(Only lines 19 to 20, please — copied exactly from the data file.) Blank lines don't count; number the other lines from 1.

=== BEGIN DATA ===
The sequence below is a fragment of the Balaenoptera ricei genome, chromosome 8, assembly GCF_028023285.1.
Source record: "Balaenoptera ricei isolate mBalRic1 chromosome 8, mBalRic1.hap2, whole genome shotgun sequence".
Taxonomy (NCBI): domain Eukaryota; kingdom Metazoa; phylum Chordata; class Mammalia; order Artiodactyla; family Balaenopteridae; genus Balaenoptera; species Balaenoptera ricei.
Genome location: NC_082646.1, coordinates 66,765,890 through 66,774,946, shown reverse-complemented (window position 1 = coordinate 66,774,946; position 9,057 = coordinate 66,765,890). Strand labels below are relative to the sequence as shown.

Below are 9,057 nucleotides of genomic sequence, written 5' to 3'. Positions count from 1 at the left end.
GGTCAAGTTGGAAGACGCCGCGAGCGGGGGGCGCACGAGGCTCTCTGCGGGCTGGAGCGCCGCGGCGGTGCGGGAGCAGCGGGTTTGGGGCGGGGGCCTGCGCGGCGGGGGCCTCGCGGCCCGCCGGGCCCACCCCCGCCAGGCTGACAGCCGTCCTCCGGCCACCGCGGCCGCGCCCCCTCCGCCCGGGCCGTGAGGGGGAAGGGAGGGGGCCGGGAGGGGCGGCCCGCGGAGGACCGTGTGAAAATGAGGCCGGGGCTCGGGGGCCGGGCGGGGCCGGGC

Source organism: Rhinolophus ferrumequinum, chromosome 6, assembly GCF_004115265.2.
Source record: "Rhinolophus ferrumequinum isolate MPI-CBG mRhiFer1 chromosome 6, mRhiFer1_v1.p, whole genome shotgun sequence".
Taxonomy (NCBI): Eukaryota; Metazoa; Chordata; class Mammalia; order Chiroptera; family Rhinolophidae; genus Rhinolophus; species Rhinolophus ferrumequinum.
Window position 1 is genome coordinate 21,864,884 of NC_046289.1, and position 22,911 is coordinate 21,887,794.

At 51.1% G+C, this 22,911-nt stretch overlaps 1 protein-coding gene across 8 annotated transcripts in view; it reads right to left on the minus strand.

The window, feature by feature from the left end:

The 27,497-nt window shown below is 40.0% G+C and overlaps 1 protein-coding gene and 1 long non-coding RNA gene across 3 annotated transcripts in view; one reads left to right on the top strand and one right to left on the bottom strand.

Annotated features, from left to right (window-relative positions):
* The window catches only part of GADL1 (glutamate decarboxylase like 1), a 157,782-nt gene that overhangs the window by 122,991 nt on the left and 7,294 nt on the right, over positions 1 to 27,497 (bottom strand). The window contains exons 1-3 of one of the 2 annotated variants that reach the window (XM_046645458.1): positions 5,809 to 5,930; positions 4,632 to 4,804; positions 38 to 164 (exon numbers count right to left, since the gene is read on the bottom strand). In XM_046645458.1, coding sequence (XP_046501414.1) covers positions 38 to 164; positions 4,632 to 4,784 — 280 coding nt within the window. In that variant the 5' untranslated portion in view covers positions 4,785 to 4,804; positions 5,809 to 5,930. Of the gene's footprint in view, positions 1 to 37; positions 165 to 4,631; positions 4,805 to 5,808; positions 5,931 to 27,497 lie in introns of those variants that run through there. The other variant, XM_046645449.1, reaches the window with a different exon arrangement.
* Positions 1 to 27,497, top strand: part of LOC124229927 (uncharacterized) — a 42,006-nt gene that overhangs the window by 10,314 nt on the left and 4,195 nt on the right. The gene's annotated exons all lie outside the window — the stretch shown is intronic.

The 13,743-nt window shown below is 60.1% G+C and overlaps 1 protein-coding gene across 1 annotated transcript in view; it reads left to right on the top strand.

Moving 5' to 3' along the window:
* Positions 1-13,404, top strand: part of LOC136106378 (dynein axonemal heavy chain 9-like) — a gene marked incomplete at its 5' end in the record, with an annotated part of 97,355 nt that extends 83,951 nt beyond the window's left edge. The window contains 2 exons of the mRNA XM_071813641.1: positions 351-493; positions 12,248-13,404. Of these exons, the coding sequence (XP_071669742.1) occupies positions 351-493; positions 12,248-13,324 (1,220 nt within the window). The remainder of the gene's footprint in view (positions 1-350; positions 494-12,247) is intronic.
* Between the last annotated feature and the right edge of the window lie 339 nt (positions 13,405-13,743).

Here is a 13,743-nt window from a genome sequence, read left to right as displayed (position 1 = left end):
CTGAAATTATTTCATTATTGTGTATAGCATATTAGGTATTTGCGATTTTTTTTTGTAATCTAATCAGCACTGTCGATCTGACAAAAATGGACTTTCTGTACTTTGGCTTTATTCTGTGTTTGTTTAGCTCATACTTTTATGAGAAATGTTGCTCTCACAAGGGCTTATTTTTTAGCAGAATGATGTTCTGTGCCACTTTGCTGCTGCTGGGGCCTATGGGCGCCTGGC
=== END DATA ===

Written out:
* Positions 1-13,404, top strand: part of LOC136106378 (dynein axonemal heavy chain 9-like) — a gene marked incomplete at its 5' end in the record, with an annotated part of 97,355 nt that extends 83,951 nt beyond the window's left edge. The window contains 2 exons of the mRNA XM_071813641.1: positions 351-493; positions 12,248-13,404. Of these exons, the coding sequence (XP_071669742.1) occupies positions 351-493; positions 12,248-13,324 (1,220 nt within the window). The remainder of the gene's footprint in view (positions 1-350; positions 494-12,247) is intronic.
* Between the last annotated feature and the right edge of the window lie 339 nt (positions 13,405-13,743).